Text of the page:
Gov. Arnold Schwarzenegger called a meeting of drug companies, advocates and legislators Wednesday to discuss differences in the myriad prescription drug proposals that are now floating around in both legislative and initiative form.
A four-front battle has been joined, with the governor introducing his proposal in the state Senate, with bipartisan support. Meanwhile, Assembly Democrats have their own proposal, a series of eight bills, most of which are being carried by Assembly Majority Leader Dario Frommer, D-Glendale, and Health Committee chairwoman Wilma Chan, D-Oakland.
And in the initiative world, a group of advocates led by Health Access California Executive Director Anthony Wright have submitted multiple proposals for title and summary to the Attorney General’s office. The Wright proposals most closely resemble the Assembly Democrats’ approach. Another initiative, sponsored by Jerry Flanagan of the Foundation for Taxpayer and Consumer Rights, is a further-reaching proposal also awaiting the Attorney General’s review.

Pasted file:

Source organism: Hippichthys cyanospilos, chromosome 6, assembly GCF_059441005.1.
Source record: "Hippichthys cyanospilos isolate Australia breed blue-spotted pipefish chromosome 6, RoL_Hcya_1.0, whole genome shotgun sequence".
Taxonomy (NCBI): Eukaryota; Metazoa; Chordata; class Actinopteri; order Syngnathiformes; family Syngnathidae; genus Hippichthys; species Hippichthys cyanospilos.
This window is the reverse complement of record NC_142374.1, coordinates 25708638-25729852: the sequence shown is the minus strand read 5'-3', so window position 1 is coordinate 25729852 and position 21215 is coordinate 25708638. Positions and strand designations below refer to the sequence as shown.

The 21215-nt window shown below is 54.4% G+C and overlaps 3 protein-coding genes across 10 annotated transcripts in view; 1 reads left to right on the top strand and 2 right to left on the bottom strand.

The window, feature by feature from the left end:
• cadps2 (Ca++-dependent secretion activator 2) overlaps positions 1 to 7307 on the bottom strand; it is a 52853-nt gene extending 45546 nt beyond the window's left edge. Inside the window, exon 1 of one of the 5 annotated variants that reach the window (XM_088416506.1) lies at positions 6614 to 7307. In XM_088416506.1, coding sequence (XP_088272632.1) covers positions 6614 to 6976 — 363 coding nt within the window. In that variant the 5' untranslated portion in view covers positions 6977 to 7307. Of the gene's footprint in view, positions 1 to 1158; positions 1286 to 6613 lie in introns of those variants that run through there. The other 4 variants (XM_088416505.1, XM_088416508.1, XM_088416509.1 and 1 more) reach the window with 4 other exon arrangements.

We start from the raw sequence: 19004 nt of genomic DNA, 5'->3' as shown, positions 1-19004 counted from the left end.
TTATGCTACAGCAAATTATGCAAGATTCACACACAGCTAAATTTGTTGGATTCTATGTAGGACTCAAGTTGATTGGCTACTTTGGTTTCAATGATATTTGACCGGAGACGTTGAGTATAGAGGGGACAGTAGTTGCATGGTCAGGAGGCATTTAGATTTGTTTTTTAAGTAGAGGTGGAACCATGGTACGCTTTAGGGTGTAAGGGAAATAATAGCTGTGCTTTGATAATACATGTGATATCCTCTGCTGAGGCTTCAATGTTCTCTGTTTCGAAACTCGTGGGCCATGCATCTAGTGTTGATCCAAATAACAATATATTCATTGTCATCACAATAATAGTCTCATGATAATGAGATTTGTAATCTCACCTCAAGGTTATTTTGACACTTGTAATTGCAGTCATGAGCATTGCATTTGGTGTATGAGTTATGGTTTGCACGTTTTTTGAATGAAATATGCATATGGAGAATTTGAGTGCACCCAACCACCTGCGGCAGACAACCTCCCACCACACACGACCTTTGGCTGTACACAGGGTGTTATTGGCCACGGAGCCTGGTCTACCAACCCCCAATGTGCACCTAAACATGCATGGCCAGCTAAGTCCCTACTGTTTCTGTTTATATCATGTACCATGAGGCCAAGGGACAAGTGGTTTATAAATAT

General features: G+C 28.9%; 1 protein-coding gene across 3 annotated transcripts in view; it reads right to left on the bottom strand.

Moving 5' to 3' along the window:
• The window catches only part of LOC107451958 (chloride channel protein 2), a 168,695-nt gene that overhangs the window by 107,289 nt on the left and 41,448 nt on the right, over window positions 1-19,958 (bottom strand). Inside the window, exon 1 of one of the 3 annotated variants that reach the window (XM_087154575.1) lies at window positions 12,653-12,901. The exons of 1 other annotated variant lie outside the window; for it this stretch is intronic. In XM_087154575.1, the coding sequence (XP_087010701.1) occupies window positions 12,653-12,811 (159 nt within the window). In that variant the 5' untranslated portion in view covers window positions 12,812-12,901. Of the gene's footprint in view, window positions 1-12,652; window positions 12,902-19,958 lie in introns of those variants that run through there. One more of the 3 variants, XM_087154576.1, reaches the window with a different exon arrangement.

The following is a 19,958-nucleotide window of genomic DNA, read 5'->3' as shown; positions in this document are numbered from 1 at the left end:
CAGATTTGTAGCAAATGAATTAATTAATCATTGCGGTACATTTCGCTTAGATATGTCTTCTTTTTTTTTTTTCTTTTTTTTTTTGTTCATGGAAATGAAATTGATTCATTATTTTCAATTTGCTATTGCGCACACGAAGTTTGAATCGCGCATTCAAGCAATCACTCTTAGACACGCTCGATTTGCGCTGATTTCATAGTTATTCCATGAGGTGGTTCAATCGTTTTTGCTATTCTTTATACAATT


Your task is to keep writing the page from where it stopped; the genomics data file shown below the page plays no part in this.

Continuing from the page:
The meeting called by Gov. Schwarzenegger this week, aimed at gathering advocates and interest groups on all sides of the prescription drug issue, was the clearest sign yet that the governor intends to engage on the issue of providing better access to prescription drugs for poorer Californians. It may also be a sign that he realized the issue is one of the most effective tool Democrats have in taking on the popular governor.
In a November poll commissioned by Senate Democrats, health care was one of the only policy areas in which voters said they trusted Democrats more than the Republican governor. Among poll respondents, 50 percent said they trusted Democrats on health care issues compared to 38 percent who said they have more faith in the governor.